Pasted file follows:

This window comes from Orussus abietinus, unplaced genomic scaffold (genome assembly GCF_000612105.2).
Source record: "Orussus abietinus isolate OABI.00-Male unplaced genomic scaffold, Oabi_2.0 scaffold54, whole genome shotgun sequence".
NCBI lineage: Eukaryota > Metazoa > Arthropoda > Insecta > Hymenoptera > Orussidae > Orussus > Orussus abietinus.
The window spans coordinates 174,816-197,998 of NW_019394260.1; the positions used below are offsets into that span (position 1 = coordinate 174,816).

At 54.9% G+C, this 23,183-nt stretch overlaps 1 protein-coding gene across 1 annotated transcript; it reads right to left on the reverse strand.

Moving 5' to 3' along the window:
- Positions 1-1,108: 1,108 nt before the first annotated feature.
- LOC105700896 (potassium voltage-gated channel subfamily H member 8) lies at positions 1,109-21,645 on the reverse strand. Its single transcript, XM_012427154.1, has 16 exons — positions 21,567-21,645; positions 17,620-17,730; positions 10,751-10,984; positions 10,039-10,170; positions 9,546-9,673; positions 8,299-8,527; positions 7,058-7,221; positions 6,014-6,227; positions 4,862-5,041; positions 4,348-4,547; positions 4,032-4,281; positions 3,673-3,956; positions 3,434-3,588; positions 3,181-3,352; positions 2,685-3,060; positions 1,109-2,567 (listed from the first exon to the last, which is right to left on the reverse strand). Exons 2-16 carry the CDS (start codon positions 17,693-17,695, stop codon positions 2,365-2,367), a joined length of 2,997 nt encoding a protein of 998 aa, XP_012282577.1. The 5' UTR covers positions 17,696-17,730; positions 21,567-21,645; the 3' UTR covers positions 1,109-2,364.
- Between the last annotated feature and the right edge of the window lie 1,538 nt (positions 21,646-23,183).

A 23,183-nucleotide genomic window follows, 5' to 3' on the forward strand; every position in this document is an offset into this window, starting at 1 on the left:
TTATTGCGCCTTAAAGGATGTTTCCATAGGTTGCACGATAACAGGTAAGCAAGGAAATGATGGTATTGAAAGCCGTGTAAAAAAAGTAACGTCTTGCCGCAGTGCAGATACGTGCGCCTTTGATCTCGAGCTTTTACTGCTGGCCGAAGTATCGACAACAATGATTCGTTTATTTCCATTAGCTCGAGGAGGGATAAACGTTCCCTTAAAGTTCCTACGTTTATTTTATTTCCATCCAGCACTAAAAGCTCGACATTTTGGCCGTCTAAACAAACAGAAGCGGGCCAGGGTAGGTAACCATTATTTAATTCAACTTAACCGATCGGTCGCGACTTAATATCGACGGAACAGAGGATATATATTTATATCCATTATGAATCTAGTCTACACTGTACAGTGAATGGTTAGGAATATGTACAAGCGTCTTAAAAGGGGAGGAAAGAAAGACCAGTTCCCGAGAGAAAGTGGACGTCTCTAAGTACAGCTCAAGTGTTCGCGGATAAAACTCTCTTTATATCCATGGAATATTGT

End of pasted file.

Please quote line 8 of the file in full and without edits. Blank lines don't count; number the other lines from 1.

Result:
- LOC105700896 (potassium voltage-gated channel subfamily H member 8) lies at positions 1,109-21,645 on the reverse strand. Its single transcript, XM_012427154.1, has 16 exons — positions 21,567-21,645; positions 17,620-17,730; positions 10,751-10,984; positions 10,039-10,170; positions 9,546-9,673; positions 8,299-8,527; positions 7,058-7,221; positions 6,014-6,227; positions 4,862-5,041; positions 4,348-4,547; positions 4,032-4,281; positions 3,673-3,956; positions 3,434-3,588; positions 3,181-3,352; positions 2,685-3,060; positions 1,109-2,567 (listed from the first exon to the last, which is right to left on the reverse strand). Exons 2-16 carry the CDS (start codon positions 17,693-17,695, stop codon positions 2,365-2,367), a joined length of 2,997 nt encoding a protein of 998 aa, XP_012282577.1. The 5' UTR covers positions 17,696-17,730; positions 21,567-21,645; the 3' UTR covers positions 1,109-2,364.